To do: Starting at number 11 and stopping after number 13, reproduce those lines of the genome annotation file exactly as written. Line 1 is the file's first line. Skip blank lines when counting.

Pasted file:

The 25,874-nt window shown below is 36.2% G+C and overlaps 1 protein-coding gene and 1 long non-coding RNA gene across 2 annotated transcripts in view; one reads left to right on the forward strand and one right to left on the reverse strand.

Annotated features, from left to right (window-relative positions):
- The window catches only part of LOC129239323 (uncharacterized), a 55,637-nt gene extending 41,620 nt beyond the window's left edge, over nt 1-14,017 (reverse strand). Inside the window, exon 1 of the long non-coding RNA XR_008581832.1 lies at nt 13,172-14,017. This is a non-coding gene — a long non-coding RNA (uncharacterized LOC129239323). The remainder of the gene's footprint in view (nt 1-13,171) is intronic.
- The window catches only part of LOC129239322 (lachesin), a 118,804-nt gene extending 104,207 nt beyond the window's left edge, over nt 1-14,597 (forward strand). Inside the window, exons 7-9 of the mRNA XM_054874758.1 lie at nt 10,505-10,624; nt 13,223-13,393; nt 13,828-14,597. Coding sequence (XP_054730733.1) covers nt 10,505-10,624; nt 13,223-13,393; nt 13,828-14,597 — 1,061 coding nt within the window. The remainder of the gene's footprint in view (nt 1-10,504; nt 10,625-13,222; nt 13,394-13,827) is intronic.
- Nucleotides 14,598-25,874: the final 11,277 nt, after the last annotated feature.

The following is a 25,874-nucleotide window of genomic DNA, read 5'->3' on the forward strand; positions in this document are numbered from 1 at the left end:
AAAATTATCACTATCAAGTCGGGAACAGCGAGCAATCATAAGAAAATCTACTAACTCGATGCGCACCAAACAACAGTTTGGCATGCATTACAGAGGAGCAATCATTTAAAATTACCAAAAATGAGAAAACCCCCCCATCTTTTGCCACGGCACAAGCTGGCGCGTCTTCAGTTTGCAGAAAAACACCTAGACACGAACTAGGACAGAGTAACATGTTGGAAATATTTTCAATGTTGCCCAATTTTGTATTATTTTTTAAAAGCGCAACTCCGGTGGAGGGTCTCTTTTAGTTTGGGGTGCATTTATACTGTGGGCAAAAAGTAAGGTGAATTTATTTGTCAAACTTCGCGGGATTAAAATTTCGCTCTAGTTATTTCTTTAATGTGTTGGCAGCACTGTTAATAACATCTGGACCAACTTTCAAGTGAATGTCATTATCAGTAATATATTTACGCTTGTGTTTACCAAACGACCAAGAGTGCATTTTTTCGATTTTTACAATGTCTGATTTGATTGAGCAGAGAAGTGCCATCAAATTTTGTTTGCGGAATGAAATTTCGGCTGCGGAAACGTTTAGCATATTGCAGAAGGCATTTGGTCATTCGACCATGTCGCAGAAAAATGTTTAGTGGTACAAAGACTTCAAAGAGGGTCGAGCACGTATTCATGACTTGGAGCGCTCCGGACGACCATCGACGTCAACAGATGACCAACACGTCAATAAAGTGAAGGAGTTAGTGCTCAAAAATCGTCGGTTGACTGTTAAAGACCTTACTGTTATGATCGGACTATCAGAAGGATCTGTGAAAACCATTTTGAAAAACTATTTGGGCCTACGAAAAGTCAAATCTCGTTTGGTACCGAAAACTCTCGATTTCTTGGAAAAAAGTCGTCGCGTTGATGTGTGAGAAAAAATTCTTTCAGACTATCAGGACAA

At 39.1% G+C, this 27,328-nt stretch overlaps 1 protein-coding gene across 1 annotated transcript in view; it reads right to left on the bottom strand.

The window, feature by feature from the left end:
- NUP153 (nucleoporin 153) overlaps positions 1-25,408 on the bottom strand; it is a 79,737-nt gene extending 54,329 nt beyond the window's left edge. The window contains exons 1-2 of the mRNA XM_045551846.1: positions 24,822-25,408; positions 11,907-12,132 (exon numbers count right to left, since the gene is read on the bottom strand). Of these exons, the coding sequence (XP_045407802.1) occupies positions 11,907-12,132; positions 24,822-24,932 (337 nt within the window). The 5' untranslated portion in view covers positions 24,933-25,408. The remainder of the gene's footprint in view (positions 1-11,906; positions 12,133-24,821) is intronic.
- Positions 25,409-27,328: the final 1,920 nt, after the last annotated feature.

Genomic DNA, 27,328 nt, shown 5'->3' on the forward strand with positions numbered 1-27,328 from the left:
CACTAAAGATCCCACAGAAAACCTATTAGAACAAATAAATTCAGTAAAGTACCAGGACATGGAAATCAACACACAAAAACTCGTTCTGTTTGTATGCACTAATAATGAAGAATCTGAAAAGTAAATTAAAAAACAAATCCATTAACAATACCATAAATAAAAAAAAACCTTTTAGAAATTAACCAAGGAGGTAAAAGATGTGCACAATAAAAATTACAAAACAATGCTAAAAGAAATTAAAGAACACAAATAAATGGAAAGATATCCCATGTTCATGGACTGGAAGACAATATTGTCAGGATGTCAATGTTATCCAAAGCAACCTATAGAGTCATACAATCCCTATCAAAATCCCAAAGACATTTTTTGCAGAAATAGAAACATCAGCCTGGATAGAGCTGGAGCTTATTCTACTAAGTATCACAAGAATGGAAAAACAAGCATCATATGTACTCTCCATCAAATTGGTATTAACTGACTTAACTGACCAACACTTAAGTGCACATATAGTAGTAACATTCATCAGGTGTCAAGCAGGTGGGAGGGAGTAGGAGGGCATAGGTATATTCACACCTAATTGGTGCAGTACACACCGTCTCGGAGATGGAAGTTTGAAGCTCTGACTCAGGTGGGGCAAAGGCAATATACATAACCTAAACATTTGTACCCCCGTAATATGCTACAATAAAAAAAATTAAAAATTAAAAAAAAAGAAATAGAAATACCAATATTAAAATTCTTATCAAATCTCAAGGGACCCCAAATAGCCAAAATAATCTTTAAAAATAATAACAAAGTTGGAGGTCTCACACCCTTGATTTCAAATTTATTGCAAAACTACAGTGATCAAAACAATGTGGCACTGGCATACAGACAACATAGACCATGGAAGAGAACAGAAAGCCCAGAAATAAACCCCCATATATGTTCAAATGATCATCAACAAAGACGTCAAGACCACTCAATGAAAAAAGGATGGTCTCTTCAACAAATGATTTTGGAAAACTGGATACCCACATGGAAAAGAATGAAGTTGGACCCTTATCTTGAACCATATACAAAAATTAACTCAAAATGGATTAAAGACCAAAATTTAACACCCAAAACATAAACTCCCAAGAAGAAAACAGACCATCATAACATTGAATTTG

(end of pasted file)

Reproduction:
- Positions 25,409-27,328: the final 1,920 nt, after the last annotated feature.

Genomic DNA, 27,328 nt, shown 5'->3' on the forward strand with positions numbered 1-27,328 from the left:
CACTAAAGATCCCACAGAAAACCTATTAGAACAAATAAATTCAGTAAAGTACCAGGACATGGAAATCAACACACAAAAACTCGTTCTGTTTGTATGCACTAATAATGAAGAATCTGAAAAGTAAATTAAAAAACAAATCCATTAACAATACCATAAATAAAAAAAAACCTTTTAGAAATTAACCAAGGAGGTAAAAGATGTGCACAATAAAAATTACAAAACAATGCTAAAAGAAATTAAAGAACACAAATAAATGGAAAGATATCCCATGTTCATGGACTGGAAGACAATATTGTCAGGATGTCAATGTTATCCAAAGCAACCTATAGAGTCATACAATCCCTATCAAAATCCCAAAGACATTTTTTGCAGAAATAGAAACATCAGCCTGGATAGAGCTGGAGCTTATTCTACTAAGTATCACAAGAATGGAAAAACAAGCATCATATGTACTCTCCATCAAATTGGTATTAACTGACTTAACTGACCAACACTTAAGTGCACATATAGTAGTAACATTCATCAGGTGTCAAGCAGGTGGGAGGGAGTAGGAGGGCATAGGTATATTCACACCTAATTGGTGCAGTACACACCGTCTCGGAGATGGAAGTTTGAAGCTCTGACTCAGGTGGGGCAAAGGCAATATACATAACCTAAACATTTGTACCCCCGTAATATGCTACAATAAAAAAAATTAAAAATTAAAAAAAAAGAAATAGAAATACCAATATTAAAATTCTTATCAAATCTCAAGGGACCCCAAATAGCCAAAATAATCTTTAAAAATAATAACAAAGTTGGAGGTCTCACACCCTTGATTTCAAATTTATTGCAAAACTACAGTGATCAAAACAATGTGGCACTGGCATACAGACAACATAGACCATGGAAGAGAACAGAAAGCCCAGAAATAAACCCCCATATATGTTCAAATGATCATCAACAAAGACGTCAAGACCACTCAATGAAAAAAGGATGGTCTCTTCAACAAATGATTTTGGAAAACTGGATACCCACATGGAAAAGAATGAAGTTGGACCCTTATCTTGAACCATATACAAAAATTAACTCAAAATGGATTAAAGACCAAAATTTAACACCCAAAACATAAACTCCCAAGAAGAAAACAGACCATCATAACATTGAATTTG